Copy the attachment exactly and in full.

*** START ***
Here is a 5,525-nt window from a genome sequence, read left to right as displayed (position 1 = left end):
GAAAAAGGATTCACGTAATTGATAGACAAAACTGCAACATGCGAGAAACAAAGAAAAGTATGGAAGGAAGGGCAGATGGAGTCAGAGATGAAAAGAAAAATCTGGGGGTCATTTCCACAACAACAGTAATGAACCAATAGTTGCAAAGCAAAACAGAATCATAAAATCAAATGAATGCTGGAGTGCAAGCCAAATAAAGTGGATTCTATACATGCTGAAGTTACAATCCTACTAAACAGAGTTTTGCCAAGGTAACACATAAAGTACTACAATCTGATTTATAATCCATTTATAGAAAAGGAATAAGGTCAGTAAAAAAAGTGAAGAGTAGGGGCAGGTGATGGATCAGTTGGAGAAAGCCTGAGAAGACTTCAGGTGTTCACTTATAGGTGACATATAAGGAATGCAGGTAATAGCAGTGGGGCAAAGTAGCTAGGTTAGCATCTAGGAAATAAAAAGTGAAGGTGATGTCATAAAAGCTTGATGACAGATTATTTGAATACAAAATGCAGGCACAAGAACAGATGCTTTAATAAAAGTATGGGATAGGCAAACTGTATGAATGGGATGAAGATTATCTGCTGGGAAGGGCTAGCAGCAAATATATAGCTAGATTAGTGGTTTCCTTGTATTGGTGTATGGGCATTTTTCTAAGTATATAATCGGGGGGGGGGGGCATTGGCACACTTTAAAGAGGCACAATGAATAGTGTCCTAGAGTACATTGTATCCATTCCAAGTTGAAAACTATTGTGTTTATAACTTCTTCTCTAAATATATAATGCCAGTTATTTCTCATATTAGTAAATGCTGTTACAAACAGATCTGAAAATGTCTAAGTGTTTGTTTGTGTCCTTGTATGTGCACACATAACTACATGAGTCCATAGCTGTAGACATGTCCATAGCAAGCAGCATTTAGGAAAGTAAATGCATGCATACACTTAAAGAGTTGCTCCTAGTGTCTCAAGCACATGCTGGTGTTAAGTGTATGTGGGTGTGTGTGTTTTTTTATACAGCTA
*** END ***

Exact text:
Here is a 5,525-nt window from a genome sequence, read left to right as displayed (position 1 = left end):
GAAAAAGGATTCACGTAATTGATAGACAAAACTGCAACATGCGAGAAACAAAGAAAAGTATGGAAGGAAGGGCAGATGGAGTCAGAGATGAAAAGAAAAATCTGGGGGTCATTTCCACAACAACAGTAATGAACCAATAGTTGCAAAGCAAAACAGAATCATAAAATCAAATGAATGCTGGAGTGCAAGCCAAATAAAGTGGATTCTATACATGCTGAAGTTACAATCCTACTAAACAGAGTTTTGCCAAGGTAACACATAAAGTACTACAATCTGATTTATAATCCATTTATAGAAAAGGAATAAGGTCAGTAAAAAAAGTGAAGAGTAGGGGCAGGTGATGGATCAGTTGGAGAAAGCCTGAGAAGACTTCAGGTGTTCACTTATAGGTGACATATAAGGAATGCAGGTAATAGCAGTGGGGCAAAGTAGCTAGGTTAGCATCTAGGAAATAAAAAGTGAAGGTGATGTCATAAAAGCTTGATGACAGATTATTTGAATACAAAATGCAGGCACAAGAACAGATGCTTTAATAAAAGTATGGGATAGGCAAACTGTATGAATGGGATGAAGATTATCTGCTGGGAAGGGCTAGCAGCAAATATATAGCTAGATTAGTGGTTTCCTTGTATTGGTGTATGGGCATTTTTCTAAGTATATAATCGGGGGGGGGGGGCATTGGCACACTTTAAAGAGGCACAATGAATAGTGTCCTAGAGTACATTGTATCCATTCCAAGTTGAAAACTATTGTGTTTATAACTTCTTCTCTAAATATATAATGCCAGTTATTTCTCATATTAGTAAATGCTGTTACAAACAGATCTGAAAATGTCTAAGTGTTTGTTTGTGTCCTTGTATGTGCACACATAACTACATGAGTCCATAGCTGTAGACATGTCCATAGCAAGCAGCATTTAGGAAAGTAAATGCATGCATACACTTAAAGAGTTGCTCCTAGTGTCTCAAGCACATGCTGGTGTTAAGTGTATGTGGGTGTGTGTGTTTTTTTATACAGCTA